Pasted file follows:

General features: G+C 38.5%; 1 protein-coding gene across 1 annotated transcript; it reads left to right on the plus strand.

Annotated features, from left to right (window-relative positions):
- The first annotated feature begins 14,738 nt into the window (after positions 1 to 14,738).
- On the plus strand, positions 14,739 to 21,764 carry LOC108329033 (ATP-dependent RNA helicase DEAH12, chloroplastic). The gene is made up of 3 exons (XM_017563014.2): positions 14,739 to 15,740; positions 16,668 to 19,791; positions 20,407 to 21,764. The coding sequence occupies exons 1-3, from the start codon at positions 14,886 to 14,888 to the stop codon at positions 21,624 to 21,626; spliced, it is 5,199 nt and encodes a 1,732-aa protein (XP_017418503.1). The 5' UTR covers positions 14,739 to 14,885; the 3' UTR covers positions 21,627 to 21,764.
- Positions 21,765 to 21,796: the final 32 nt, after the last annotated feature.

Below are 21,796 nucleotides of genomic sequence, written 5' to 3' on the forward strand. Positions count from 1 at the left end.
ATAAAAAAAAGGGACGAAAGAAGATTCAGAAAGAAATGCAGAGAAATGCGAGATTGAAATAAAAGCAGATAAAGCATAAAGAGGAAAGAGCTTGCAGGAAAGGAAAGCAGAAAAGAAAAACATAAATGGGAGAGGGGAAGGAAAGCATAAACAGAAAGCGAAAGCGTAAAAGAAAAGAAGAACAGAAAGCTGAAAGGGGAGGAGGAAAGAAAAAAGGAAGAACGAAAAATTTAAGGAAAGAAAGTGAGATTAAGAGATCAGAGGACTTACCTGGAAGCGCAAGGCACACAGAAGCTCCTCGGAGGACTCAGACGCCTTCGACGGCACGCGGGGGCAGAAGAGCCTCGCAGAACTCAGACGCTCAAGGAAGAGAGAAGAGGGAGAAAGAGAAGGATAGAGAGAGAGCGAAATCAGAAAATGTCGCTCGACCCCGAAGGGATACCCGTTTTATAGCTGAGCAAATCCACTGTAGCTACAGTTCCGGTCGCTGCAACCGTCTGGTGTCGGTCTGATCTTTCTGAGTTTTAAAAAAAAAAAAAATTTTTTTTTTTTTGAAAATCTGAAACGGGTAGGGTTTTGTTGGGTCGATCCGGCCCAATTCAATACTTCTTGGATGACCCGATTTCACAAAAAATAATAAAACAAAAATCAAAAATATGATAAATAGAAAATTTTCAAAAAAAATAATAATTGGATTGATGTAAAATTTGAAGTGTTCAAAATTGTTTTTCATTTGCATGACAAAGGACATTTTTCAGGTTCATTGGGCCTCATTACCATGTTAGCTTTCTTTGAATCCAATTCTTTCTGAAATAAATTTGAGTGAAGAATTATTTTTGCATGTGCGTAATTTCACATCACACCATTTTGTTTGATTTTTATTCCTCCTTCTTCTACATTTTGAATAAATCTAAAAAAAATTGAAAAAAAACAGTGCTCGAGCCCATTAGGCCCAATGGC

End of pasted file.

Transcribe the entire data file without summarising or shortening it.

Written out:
General features: G+C 38.5%; 1 protein-coding gene across 1 annotated transcript; it reads left to right on the plus strand.

Annotated features, from left to right (window-relative positions):
- The first annotated feature begins 14,738 nt into the window (after positions 1 to 14,738).
- On the plus strand, positions 14,739 to 21,764 carry LOC108329033 (ATP-dependent RNA helicase DEAH12, chloroplastic). The gene is made up of 3 exons (XM_017563014.2): positions 14,739 to 15,740; positions 16,668 to 19,791; positions 20,407 to 21,764. The coding sequence occupies exons 1-3, from the start codon at positions 14,886 to 14,888 to the stop codon at positions 21,624 to 21,626; spliced, it is 5,199 nt and encodes a 1,732-aa protein (XP_017418503.1). The 5' UTR covers positions 14,739 to 14,885; the 3' UTR covers positions 21,627 to 21,764.
- Positions 21,765 to 21,796: the final 32 nt, after the last annotated feature.

Below are 21,796 nucleotides of genomic sequence, written 5' to 3' on the forward strand. Positions count from 1 at the left end.
ATAAAAAAAAGGGACGAAAGAAGATTCAGAAAGAAATGCAGAGAAATGCGAGATTGAAATAAAAGCAGATAAAGCATAAAGAGGAAAGAGCTTGCAGGAAAGGAAAGCAGAAAAGAAAAACATAAATGGGAGAGGGGAAGGAAAGCATAAACAGAAAGCGAAAGCGTAAAAGAAAAGAAGAACAGAAAGCTGAAAGGGGAGGAGGAAAGAAAAAAGGAAGAACGAAAAATTTAAGGAAAGAAAGTGAGATTAAGAGATCAGAGGACTTACCTGGAAGCGCAAGGCACACAGAAGCTCCTCGGAGGACTCAGACGCCTTCGACGGCACGCGGGGGCAGAAGAGCCTCGCAGAACTCAGACGCTCAAGGAAGAGAGAAGAGGGAGAAAGAGAAGGATAGAGAGAGAGCGAAATCAGAAAATGTCGCTCGACCCCGAAGGGATACCCGTTTTATAGCTGAGCAAATCCACTGTAGCTACAGTTCCGGTCGCTGCAACCGTCTGGTGTCGGTCTGATCTTTCTGAGTTTTAAAAAAAAAAAAAATTTTTTTTTTTTTGAAAATCTGAAACGGGTAGGGTTTTGTTGGGTCGATCCGGCCCAATTCAATACTTCTTGGATGACCCGATTTCACAAAAAATAATAAAACAAAAATCAAAAATATGATAAATAGAAAATTTTCAAAAAAAATAATAATTGGATTGATGTAAAATTTGAAGTGTTCAAAATTGTTTTTCATTTGCATGACAAAGGACATTTTTCAGGTTCATTGGGCCTCATTACCATGTTAGCTTTCTTTGAATCCAATTCTTTCTGAAATAAATTTGAGTGAAGAATTATTTTTGCATGTGCGTAATTTCACATCACACCATTTTGTTTGATTTTTATTCCTCCTTCTTCTACATTTTGAATAAATCTAAAAAAAATTGAAAAAAAACAGTGCTCGAGCCCATTAGGCCCAATGGC